Finally, I would move into an analysis of Jos� Rivera�s Marisol as read against the legal and developmental reformation in the New York City courts and public sector during the Giuliani administration, particularly focusing on the Abner Louima and Amadou Diallo scandals. The call to respect civil rights in either of the police abuse scandals demonstrated the subservient grounds minority subjects become situated on when demanding/begging for their �rights� to be restored. Rather than conceiving of his title character as a resistant ethnic subject, Rivera�s Marisol embodies the ambivalence that many assimilated minoritized subjects feel in relation to subjection, race, citizenship, and the violence that often links these three concepts. Rivera�s revolutionary act, then, is to dissolve the world of reason and enlightenment, to construct a landscape of transformation and potential, signaling the possibility of a �new history� (Rivera, 68).

This project will explore the ways both minoritarian performance and the legal performative produce ambivalence that critiques (or reveals) of the insufficiency of rights based discourse that circumscribes the minority �citizen� to the marginalized field of resistance and alterity. It is also, then, part of a broader critique of performance scholarship�s disciplinary impulse to continually reify the minoritarian subject as in a mode of resistance against regulation. This impulse is insufficient in attempting to deal with the heterogeneous complexities of subjection under globalization, nor can it acknowledge the interconnected ways that race, gender, sexuality overlap and work in relation to each other. Because the project will rely heavily upon materials from cases and productions that have long since ended, the majority of my work will turn to the traces left in the wake of these acts: court materials on public record, the texts of the plays, reportage, archival material from the theaters involved in the productions, interviews with participants in both the productions and the trials when accessible. My analysis will heavily reliant upon the theoretical methodologies put forth by a number of critical theorists (queer, critical race, psychoanalytic, Marxist, and poststructuralist) that have inspired my inquiry.

Approaching the human subjects activities requirement, I don�t anticipate any great challenge, as I am not proposing an anthropological nor scientific study. Criterion for subject selection will be individuals directly involved in the production of performances (playwrights, actors, administrative staff members) or the proceedings of the trials (lawyers and witnesses, predominantly). Because subjects will be contacted individually, I can provide the review committee with the information that I will provide those that I would interview with, as well as any confidentiality agreements that I would provide. Concern about risk or benefit is non-applicable.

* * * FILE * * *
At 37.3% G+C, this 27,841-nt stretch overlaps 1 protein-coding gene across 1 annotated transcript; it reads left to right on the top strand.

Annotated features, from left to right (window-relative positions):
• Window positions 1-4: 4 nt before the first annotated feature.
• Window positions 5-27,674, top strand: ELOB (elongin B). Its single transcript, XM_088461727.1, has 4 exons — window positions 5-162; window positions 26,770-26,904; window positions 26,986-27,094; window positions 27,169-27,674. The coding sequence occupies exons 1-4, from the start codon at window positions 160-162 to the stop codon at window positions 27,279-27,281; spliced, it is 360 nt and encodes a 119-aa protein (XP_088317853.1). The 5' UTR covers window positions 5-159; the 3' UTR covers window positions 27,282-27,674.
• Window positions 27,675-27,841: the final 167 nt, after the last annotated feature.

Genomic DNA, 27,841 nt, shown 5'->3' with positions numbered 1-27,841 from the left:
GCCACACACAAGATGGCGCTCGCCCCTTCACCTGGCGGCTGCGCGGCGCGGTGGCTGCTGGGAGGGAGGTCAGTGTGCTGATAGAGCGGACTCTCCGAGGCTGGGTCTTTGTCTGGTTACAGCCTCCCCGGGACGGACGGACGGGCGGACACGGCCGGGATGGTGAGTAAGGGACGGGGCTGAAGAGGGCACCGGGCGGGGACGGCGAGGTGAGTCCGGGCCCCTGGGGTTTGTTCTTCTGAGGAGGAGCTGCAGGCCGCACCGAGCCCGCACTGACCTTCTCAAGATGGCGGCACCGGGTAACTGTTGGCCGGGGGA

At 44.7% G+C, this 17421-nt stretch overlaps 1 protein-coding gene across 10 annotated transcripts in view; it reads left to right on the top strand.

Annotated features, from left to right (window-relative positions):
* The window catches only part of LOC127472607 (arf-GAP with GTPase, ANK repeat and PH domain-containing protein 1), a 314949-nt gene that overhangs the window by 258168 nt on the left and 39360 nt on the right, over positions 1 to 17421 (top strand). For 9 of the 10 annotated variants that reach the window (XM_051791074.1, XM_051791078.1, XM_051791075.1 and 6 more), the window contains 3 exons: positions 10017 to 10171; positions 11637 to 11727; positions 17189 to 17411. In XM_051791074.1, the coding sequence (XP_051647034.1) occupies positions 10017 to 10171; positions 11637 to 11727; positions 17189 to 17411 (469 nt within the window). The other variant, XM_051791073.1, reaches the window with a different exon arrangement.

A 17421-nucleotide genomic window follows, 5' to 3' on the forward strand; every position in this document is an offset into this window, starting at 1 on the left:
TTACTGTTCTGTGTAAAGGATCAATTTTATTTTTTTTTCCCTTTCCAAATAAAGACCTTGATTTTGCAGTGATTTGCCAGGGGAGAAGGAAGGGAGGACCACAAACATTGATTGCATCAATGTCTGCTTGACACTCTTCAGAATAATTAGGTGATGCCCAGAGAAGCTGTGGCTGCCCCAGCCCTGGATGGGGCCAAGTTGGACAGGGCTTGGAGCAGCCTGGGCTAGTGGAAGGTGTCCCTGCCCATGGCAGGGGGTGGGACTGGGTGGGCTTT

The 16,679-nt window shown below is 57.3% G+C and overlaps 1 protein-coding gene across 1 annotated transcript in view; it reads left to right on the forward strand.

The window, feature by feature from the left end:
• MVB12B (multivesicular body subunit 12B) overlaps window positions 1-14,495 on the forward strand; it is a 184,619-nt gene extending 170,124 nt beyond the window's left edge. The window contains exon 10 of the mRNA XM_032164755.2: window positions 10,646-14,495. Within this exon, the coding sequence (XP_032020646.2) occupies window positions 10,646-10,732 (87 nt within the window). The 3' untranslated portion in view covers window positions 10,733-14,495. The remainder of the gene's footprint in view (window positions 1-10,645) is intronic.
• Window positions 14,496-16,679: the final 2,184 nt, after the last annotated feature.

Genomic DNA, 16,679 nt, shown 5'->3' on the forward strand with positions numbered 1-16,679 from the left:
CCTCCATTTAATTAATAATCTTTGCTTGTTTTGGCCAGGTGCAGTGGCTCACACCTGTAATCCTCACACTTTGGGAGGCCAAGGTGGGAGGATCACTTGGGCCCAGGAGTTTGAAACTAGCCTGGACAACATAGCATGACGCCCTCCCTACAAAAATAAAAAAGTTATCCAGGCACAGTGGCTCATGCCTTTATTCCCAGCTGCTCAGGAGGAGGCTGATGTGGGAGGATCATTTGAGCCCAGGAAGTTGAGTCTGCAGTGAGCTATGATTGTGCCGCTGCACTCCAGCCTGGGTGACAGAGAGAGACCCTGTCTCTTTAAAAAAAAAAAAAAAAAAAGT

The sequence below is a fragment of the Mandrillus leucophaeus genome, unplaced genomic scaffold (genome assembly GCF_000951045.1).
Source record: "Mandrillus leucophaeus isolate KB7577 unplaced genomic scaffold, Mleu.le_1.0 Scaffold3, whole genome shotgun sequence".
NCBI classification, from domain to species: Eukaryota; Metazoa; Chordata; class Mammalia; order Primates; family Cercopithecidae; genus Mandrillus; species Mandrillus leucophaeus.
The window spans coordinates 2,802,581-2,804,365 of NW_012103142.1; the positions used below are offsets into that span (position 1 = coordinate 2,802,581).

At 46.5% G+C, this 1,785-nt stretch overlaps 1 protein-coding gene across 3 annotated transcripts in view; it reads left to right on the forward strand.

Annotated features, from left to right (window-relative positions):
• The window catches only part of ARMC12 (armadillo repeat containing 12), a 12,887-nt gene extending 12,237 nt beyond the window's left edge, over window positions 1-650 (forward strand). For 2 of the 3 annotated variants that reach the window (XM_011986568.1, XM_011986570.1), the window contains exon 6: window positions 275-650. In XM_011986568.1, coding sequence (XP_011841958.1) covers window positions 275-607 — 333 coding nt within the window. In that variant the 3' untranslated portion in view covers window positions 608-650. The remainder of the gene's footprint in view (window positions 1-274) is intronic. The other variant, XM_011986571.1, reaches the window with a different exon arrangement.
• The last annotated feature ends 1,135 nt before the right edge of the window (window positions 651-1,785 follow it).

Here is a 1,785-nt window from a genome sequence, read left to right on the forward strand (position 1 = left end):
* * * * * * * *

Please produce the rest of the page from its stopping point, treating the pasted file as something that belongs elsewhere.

Funding Resources

Ford Foundation Diversity Fellowship: Dissertation Fellowship
Deadline: December 1, 2004

Milton Fellowship for Dissertation Research
Deadline: November 15, 2004

American Society for Theater Research Dissertation Award
Date not specified, no response yet from contact.

The Point Foundation Scholarship
Deadline: March 15, 2005


Browning, Barbara. Infectious Rhythm: Metaphors of Contagion and the Spread of African Culture. New York: Routledge, 1998.

Chow, Rey. The Protestant Ethnic and the Spirit of Capitalism. New York: Columbia University Press, 2002.

Dolan, Jill. "Introduction: Building a Theatrical Vernacular: Responsibility, Community, Ambivalence, and Queer Theater." The Queerest Art: Essays on Lesbian and Gay Theater. Eds. Framji Minwalla and Alisa Solomon. NY: New York University Press, 2002. 1-8.

Joseph, Miranda. Against the Romance of Community. Minneapolis, MN: University of Minnesota Press, 2002.

Phelan, Peggy. Unmarked: The Politics of Performance. London/New York: Routledge, 1993.

Rivera, Jos�e. Marisol and Other Plays. NY: Theatre Communications Group, 1997.

Salda�a-Portillo, Mar�a Josefina. The Revolutionary Imagination in the Americas and the Age of Development. London/Durham: Duke, 2003.

Solomon, Alisa. "Great Sparkles of Lust: Homophobia and the Antitheatrical Tradition." The Queerest Art: Essays on Lesbian and Gay Theater. Eds. Alisa

Solomon and Framji Minwalla. NY: New York University Press, 2002. 9-20.

Posted by at October 1, 2004 1:34 PM